The rise in employment in June brings overall gains for the first half of 2007 to an estimated 197,000 (+1.2%), similar to the growth observed over the same period in 2006.
For the second straight month, full-time work increased while part-time employment fell. Adult women accounted for most of June's increase in full-time and all of the decline in part-time employment.
There were more people working in Quebec, Alberta and New Brunswick in June. Over the first half of 2007, the provinces with employment growth above the national average (+1.2%) were: New Brunswick (+3.1%), Alberta (+2.5%), British Columbia (+1.9%), Quebec (+1.8%) and Manitoba (+1.6%). In contrast, there were employment declines over the first half of 2007 in Newfoundland and Labrador as well as in Saskatchewan.
Ontario, which accounts for nearly 40% of total employment in Canada, registered growth of only 0.4% over the past six months. Employment growth since the start of 2007 in Nova Scotia and Prince Edward Island was also below the national average.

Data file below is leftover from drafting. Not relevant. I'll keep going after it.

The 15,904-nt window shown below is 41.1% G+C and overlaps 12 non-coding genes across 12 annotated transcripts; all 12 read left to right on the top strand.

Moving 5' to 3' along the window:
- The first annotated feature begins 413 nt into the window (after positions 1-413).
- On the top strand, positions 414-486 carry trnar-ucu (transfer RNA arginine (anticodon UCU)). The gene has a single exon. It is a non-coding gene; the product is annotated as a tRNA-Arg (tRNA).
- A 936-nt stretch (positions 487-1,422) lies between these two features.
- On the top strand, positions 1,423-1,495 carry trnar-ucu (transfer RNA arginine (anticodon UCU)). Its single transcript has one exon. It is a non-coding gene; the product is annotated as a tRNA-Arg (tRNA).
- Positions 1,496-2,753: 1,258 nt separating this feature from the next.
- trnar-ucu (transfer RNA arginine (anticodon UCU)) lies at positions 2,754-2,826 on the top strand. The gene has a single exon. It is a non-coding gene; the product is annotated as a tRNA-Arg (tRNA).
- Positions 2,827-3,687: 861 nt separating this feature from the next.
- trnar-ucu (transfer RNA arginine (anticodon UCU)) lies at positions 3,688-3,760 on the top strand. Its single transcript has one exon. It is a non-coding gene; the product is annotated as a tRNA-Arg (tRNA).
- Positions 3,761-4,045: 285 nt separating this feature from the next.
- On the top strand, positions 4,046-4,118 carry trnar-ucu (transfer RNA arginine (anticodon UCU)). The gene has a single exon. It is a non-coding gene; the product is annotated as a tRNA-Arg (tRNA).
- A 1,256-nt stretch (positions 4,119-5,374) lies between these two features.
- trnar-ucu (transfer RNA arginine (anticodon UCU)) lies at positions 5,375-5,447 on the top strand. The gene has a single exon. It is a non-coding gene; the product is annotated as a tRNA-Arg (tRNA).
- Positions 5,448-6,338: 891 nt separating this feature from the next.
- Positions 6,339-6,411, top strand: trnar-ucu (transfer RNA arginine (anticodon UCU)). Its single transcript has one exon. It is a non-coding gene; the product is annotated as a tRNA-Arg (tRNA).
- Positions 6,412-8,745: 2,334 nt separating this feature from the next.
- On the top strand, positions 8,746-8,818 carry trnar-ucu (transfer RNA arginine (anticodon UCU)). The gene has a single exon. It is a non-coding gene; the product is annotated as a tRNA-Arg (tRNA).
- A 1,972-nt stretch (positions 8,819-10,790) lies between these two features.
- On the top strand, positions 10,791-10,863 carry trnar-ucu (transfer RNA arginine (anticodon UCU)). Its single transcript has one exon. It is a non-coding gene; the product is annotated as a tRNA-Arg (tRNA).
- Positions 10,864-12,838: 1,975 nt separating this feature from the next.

The largest employment increases in June were in retail and wholesale trade; business, building and other support services; and educational services. Manufacturing employment, however, continued its downward trend.
Over the first half of 2007, manufacturing employment plummeted by 4.3%. However, there has been robust growth in a number of industries, including information, culture and recreation; accommodation and food services; construction; utilities; and trade.
During the second quarter of 2007, average hourly wages rose by an estimated 3.2% from the same three-month period last year. According to the most recent comparable figures, the Consumer Price Index increased by 2.2%.